The Swiss-based Dutch artist Kees Englebarts has launched its latest unique timekeeper called Platinum Tsuba. The piece which is restricted to just a single copy depicts a lovely scene with a hawk and a sparrow which were created on a captivating dial. The entire face of the model is decorated with the use of an extremely laborious metalworking decorative technique which makes the material appear as natural wood since it replicates its natural patterns. It was originally developed to embellish the hand guards (which are called tsuba in Japanese) on traditional samurai swords. The artistic watch also features the same type of beautifications on its new-old-stock AS 690 mechanical caliber with a power storage of over an entire week. This work of art is placed in a large platinum housing.
The man who stands behind this captivating piece is Kees Engelbarts. He was initially a hand-engraver who subsequently visited Japan in order to study an ancient local decorative technique called mokume-gane. The procedure was first developed in Japan in the 17th century and it was at first used solely to decorate guards on katanas, but it later spread to various objects. Mokume-gane can be translated as ‘wood eye metal” or “wood grain metal” and it includes metal decorations that mimic the apperance of wood with natural grain.
Once Engelbarts mastered the technique he started cooperating with various watch-making brands in the creation of different watch components. At the turn of the century, the Dutchman decided to make his own brand so that his works of art would bear his own name. Since then, Engelbarts has been creating captivating pieces. Since the process of decoration takes very long and since it is done completely by hand by the master artisan himself, each of Engelbarts watches is made in a process which lasts several months. No wonder that the new model Platinum Tsuba is made in just a single piece.
As for the new watch, its face depicts an iconic scene seen on one of the best known and the prettiest examples of tsuba decorations. It is a hawk and a sparrow scene originally made by Hamano Masanobu in the mid 19th century. In its creation, Engelbarts used several noble metals.
The background for the scene was made with the use of the combination of white gold and silver which was subsequently treated with acid which alters the appearance of silver and gives that mokuma-gane look of wood grain to the surface. The branch on which the birds are sitting is made from the combination of pink gold and shakudo alloy (which consists mostly of copper with the added small percentage of gold).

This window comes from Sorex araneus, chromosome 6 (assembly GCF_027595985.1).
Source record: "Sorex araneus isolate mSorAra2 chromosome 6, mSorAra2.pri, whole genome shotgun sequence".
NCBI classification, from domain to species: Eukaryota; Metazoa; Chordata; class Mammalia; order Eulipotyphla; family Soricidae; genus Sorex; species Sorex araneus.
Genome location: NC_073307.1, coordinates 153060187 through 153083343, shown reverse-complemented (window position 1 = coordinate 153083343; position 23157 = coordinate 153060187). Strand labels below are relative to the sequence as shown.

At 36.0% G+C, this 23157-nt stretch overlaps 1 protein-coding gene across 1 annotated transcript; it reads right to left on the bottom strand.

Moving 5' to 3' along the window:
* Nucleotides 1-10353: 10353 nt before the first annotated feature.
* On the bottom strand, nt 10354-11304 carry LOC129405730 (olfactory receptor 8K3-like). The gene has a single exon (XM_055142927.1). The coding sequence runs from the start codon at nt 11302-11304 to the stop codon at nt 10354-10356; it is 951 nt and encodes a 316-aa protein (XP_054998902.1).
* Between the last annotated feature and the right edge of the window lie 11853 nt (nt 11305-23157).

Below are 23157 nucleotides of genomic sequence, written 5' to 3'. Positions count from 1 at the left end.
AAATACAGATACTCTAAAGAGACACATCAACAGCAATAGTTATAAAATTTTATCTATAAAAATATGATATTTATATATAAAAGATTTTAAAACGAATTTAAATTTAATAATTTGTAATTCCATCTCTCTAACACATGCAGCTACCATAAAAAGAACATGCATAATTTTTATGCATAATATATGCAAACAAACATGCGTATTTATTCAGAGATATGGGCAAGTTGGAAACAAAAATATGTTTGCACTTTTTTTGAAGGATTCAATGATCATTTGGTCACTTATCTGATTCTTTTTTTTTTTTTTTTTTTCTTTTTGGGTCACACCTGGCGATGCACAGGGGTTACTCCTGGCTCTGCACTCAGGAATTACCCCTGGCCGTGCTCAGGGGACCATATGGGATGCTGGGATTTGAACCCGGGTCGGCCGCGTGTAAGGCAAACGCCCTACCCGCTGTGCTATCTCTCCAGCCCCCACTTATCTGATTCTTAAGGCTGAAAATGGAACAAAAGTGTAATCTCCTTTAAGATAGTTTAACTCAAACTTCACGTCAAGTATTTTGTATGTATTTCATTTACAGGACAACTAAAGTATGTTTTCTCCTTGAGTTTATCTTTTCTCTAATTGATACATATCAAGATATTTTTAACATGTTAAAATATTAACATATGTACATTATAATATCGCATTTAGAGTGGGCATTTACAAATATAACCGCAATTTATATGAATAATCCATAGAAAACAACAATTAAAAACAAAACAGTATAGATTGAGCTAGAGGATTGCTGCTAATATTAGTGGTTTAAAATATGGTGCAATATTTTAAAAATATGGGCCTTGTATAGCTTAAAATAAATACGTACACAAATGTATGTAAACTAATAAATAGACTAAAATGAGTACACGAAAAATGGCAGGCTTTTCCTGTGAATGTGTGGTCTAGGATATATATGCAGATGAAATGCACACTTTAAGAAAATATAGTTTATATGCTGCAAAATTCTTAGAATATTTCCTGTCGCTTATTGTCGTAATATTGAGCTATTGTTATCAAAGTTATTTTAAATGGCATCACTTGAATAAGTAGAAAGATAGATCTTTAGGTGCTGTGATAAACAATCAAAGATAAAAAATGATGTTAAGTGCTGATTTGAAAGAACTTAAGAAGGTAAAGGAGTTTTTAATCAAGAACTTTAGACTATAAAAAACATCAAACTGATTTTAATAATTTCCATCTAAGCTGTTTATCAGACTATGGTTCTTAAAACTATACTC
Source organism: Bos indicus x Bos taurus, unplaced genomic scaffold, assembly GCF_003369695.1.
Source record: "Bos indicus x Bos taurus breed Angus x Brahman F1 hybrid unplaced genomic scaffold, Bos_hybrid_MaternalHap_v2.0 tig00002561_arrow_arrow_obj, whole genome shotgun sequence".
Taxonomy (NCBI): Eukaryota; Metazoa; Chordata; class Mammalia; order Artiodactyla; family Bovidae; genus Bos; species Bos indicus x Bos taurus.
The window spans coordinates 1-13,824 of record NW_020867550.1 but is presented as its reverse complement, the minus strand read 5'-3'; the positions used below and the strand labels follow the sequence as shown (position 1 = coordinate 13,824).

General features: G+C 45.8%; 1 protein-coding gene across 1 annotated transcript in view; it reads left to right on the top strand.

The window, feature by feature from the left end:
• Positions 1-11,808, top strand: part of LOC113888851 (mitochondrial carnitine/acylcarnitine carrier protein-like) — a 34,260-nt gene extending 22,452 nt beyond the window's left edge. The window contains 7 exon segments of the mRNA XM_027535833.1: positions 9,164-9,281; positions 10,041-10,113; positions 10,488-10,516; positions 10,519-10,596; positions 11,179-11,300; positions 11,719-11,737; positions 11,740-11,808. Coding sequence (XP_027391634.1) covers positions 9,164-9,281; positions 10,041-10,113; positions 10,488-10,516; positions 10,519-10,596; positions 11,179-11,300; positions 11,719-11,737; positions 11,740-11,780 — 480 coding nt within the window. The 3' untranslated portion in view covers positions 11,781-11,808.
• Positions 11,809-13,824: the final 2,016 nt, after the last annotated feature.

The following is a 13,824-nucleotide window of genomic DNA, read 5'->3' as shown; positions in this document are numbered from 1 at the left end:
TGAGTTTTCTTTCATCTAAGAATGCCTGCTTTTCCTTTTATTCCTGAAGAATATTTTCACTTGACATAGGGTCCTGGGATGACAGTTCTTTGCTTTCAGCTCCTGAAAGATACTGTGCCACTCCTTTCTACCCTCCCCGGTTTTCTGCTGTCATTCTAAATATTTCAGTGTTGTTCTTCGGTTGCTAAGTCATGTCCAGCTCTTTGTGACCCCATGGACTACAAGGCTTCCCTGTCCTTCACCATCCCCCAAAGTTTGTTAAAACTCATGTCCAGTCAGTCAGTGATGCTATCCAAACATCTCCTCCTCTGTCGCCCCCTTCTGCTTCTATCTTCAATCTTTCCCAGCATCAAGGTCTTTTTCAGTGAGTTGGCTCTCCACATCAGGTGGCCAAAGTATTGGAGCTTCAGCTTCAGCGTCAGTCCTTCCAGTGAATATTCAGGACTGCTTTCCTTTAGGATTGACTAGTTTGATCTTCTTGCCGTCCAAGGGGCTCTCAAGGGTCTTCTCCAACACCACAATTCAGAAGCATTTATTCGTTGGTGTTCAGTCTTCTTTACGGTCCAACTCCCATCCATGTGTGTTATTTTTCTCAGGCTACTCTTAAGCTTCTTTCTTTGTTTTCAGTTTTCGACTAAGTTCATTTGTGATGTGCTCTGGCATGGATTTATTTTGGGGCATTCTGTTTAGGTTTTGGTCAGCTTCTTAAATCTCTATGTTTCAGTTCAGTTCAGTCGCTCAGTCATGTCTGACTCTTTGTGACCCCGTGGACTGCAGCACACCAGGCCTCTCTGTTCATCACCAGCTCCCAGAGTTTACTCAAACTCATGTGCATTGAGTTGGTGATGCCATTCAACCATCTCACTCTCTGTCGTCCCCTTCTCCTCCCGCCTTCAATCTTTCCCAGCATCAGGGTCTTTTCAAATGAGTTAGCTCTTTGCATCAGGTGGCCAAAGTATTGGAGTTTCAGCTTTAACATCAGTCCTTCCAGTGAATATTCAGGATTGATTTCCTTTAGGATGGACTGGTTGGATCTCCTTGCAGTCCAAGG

Moreover, the hawk is made of rose gold with its claws made of yellow gold and silver which is the same mixture used for the creation of its claws. The leafs between the two birds are made of green gold, while the sparrow is made of bronze.
Each of the elements of the complex and mesmerizing scene were naturally made by hand and later on soldered and then engraved, once again by hand. Additionally, some parts are treated with chemicals for a patinated appearance.
The lovely dial, placed beneath a sapphire crystal with glare-proofed treatment is combined with a large platinum housing. The platinum case is 49 mm wide and 19 mm thick. It is round and slightly irregularly shaped since it includes an expansion at the lower right which was necessary because of the extraordinary large barrel of the movement. By the way, the movement used in this instance is NOS AS 690. These new-old-stock movements from the mid 20th century are exclusively used by Kees Engelbarts in his products. It is a hand-wound mechanical movement and it has an extremely opulent power reserve which lasts for around eight days.
Just like the lovely dial, the movement is also decorated with mokume-gane technique which can be seen on the back side of the housing which is made with a transparent sapphire section.
There is still no exact information regarding the price of the piece. However, considering the uniqueness, the lovely appearance, the materials and the personal hand performed work of Kees Engelbarts that were used in its making, there is no doubt that the price tag will astronomical and that the watch will be available solely to those watch and art aficionados with the deepest pockets.